In our actual control loop, we will want to check our position relative to where we should be: the averaged target value. Because our motors will vary in speed due to manufacturing error, drift will occur. In each iteration of the control loop, we need to sample measurements from both sensors (again, take an average of a few values to reduce noise) and find the difference between the target. This will give us error values for both the left and right sides. Because our motors and the errors are coupled, that is, changing one motor affects both errors, it would be unwise to output two separate correction values for the motors. Instead, you can find a total error by taking the difference between the left and right errors. This gives us a fairly good position about which we can correct to zero.

Note: Error propagation is negligible for this project.

Motor Driver: L293D H-Bridge

An H-Bridge is a class of motor driver circuits, and we have an IC version that makes it easy to breadboard. IN1, IN2, IN3, and IN4 signals control the direction of rotation. To control the speed of the motors, send PWM signals to the EN (enable) pins (in other words, disregard what the image says about PWM).

Using a 9V Battery

Relying on the 3.7V Li-Po battery will make your robot move, but it will be extremely sluggish. To give the rodent a boost, you’ll need to use the 9V battery to power the motors. Do not connect the 9V battery to a random pin on the Arduino. It will die and you will be sad. Connect the 9V only to Vin of the H-Bridge and te Vin of the Arduino (please only connect the battery to the Vin pin when connecting it to the Arduino, do not use any other pin!), and use your Arduino’s 5V Output for everything else.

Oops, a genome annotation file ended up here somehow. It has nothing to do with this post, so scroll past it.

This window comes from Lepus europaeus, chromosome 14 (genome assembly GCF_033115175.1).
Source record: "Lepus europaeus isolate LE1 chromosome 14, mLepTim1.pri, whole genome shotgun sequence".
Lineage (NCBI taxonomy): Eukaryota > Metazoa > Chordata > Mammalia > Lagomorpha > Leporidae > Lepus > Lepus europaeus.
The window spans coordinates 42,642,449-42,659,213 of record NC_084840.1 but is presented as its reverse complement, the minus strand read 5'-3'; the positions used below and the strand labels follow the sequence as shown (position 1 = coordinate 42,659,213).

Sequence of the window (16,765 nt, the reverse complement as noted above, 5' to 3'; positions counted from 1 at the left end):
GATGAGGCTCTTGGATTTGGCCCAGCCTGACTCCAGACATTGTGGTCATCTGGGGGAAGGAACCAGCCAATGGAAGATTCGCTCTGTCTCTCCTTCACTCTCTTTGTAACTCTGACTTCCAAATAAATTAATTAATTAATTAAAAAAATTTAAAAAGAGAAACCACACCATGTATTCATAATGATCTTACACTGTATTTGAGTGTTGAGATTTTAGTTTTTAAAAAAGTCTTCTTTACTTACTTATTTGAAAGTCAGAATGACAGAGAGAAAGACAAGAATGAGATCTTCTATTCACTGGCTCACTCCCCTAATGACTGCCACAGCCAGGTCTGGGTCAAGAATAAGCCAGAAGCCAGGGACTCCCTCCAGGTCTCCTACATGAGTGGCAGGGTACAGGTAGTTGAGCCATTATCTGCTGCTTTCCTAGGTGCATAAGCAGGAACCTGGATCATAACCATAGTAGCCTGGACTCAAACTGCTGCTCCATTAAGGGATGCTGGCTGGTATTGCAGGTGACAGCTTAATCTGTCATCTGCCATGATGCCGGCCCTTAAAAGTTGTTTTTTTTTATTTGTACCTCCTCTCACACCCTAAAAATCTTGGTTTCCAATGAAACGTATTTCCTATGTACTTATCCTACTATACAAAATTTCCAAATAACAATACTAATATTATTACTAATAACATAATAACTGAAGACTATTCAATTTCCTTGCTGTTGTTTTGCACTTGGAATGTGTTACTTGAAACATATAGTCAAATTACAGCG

As for speeding up the motors, connect 9V to Vs pin on the H-Bridge motor driver, and connect 5V to the Vss pin. This will allow the driver to power the motors with 9V, and communicate with the Arduino with a standard 3.3V OR 5V logic level.


What orientation do the LED and Phototransistor go in?

  • For the LED, on the board, the footprint has a flat side to the circle outline. On the LED, there is also a flat side that matches with the footprint. For the phototransistor, you will have to refer to the datasheet and the schematic for your board. On the datasheet, there is a diagram which shows you what the longer and shorter pins are.

What value resistors should I use for R1 and R2 on the IR sensor board?

  • The resistor connected to the IR LED should be 130 Ohms, and the one connected to the IR Phototransistor should be 10 kOhms. Refer to your Eagle schematic and board design to determine which resistor is which. Remember that SMD Resistors have an orientation while SMD capacitors do not.

How do I attach the motors and ball caster to the breadboard?

  • The back of the breadboard has an adhesive that the motors and ball caster can be stuck to. You have to remove the paper that is covering the adhesive.